Buddy Hield: 'We are trying to get better'
A record can be impressive and infamous at the same time.
Last Saturday, the Kings’ bench scored the team’s first 29 points in Milwaukee, tying the record they set against Oklahoma City on Nov. 7. The previous record was 23 by Milwaukee’s bench at Orlando in 2011.
It’s an encouraging sign for the Kings’ reserves, but in both cases the starters’ ineptitude put them in that position.
Sacramento’s lineups have performed inconsistently at the beginning of the first and third quarters. The Kings have used nine starting lineups this season, and some of those players have performed better as reserves. Bench players benefit from often avoiding the opponents’ best players. But the Kings’ bench is unlike any other in the NBA.
Sacramento is the only team to split minutes evenly between starters and reserves, on average. The bench entered Thursday averaging league highs of 49.8 points and 24 minutes per game.
“We all try to stay aggressive because that’s what we are, we’re a bunch of scorers that’s what we do,” guard Buddy Hield said of the reserves. “When coach puts us in, if the team’s not in the game we try to get them back in the game, bring some type of spark, some type of energy and get us going again.”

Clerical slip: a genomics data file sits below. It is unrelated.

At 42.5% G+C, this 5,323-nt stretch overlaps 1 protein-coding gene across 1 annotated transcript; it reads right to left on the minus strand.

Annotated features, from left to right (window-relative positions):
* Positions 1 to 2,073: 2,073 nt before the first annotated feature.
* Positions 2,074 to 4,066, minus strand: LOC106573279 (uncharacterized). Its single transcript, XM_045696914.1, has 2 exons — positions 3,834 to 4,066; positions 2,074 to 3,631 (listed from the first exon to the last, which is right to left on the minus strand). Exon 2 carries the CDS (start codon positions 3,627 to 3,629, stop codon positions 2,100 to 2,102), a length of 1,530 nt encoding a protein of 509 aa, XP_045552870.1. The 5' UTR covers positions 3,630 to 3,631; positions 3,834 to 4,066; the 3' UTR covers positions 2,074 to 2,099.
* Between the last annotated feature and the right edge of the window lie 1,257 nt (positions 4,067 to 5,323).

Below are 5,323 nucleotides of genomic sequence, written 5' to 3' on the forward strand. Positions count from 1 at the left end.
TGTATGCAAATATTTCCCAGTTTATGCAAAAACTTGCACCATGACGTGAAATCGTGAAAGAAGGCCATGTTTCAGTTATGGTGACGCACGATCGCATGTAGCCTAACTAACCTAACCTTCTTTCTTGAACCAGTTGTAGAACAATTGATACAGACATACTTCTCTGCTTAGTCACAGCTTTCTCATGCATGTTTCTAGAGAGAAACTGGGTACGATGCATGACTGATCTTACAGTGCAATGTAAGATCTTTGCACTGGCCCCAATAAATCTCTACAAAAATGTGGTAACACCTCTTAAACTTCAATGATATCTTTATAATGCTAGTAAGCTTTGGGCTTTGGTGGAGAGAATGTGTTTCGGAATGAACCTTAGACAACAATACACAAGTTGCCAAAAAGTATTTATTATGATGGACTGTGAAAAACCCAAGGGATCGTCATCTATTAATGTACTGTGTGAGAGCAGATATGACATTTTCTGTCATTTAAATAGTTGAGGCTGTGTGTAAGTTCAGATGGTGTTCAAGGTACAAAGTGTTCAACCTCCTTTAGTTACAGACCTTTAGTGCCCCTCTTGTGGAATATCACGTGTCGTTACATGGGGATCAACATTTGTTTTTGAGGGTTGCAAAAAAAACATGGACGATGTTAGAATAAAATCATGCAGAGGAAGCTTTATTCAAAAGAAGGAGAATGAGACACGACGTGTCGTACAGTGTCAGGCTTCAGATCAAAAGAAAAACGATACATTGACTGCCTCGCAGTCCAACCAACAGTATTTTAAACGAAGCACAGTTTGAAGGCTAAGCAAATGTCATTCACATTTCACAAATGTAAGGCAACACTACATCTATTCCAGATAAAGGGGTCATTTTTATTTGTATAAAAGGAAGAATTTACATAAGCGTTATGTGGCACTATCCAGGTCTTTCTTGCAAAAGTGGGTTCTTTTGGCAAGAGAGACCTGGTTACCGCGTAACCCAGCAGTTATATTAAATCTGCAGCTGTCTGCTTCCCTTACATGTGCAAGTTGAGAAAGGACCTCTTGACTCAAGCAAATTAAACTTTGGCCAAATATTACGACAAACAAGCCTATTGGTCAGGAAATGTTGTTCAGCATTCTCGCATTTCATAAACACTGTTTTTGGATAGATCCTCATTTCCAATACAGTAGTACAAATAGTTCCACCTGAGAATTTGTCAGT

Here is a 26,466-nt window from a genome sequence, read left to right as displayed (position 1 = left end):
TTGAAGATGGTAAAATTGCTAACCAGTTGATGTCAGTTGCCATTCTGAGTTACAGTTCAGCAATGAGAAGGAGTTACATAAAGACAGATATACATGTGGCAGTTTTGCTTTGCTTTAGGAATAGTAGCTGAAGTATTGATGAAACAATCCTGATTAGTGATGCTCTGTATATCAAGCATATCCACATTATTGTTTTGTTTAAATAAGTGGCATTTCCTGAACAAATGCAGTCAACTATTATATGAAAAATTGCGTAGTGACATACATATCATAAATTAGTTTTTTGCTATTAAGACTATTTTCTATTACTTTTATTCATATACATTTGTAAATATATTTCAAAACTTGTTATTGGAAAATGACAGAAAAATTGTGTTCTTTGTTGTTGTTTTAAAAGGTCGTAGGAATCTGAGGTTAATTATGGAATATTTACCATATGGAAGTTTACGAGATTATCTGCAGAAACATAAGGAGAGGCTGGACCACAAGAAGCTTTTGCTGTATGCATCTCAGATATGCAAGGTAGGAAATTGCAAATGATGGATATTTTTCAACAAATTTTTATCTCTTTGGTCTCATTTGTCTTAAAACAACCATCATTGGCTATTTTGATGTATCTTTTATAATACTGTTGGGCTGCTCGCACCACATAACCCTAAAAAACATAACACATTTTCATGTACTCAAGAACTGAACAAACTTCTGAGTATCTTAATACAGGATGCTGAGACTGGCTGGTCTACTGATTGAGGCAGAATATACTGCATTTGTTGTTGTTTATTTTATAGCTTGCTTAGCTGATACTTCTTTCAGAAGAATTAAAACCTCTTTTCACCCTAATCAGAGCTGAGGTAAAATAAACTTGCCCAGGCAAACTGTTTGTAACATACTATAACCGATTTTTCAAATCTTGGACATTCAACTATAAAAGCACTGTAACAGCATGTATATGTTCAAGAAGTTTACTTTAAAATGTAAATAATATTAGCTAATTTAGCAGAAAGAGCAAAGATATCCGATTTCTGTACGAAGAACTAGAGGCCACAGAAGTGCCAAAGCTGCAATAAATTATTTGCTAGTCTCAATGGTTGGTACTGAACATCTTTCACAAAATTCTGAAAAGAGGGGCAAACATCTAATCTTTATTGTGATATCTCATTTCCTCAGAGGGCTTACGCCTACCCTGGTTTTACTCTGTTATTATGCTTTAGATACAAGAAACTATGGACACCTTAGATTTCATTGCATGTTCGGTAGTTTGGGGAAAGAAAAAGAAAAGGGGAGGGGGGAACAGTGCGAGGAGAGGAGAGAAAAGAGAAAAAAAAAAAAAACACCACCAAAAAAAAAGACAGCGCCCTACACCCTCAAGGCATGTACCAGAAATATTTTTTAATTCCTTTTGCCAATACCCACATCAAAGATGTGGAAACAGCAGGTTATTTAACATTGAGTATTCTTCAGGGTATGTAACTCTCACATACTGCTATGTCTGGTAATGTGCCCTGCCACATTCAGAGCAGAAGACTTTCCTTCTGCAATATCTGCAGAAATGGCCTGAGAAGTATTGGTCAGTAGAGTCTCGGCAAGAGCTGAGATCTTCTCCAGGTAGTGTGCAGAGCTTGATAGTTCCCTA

Hield has increased his accuracy with the second unit, where he can be the focal point of the offense. He was shooting 35.4 percent in seven games as a starter, but in 15 as a reserve, he’s shooting 49.7 percent, including 56.7 percent on 3-pointers.
Center Willie Cauley-Stein and guard Bogdan Bogdanovic have also increased their productivity by coming off the bench.
Cauley-Stein averaged 7.9 points and 5.2 rebounds in 15 starts compared to 14.5 points and 7.1 rebounds in eight games as a reserve. Bogdanovic is averaging 10.2 points in 12 games off the bench and 8.8 points in nine starts.
Point guard De’Aaron Fox, meanwhile, has seen his production dip after becoming a regular with the first unit, averaging 8.6 points in 12 starts and 11.6 points in 12 off the bench.
Frank Mason III, who hasn’t started a game this season, is emerging as a solid point guard. Mason said the past six or seven games, the bench has continued to come together.
“If not the same five (players), it’s been like the same three or four,” Mason said. “I think we’ve been playing pretty well together, first or second unit. We just have to keep doing that, cut out the transition points and take a lot more pride on the defensive end.”
But for all the Kings’ impressive bench stats, their starting lineup ranks on the opposite end of the spectrum, averaging an NBA-low 45.8 points per game, 10.9 points worse than Memphis, which ranks second to last.
Sacramento’s starting lineups have a league-worst point differential of minus-7.2. The differential for the reserves is minus-2.7, 25th in the NBA.
The Kings’ backups speak of the freedom they feel coming off the bench. Sometimes that means protecting a lead, but more times than not, it’s trying to overcome a deficit. In many cases, reserves find themselves finishing games.
“I feel like guys are scoring and sharing the ball and playing at a high level,” Hield said of the reserves after scoring 17 points Wednesday in a loss at Cleveland. “We’re moving without the ball, we look for each other in transition and try to make the right play.”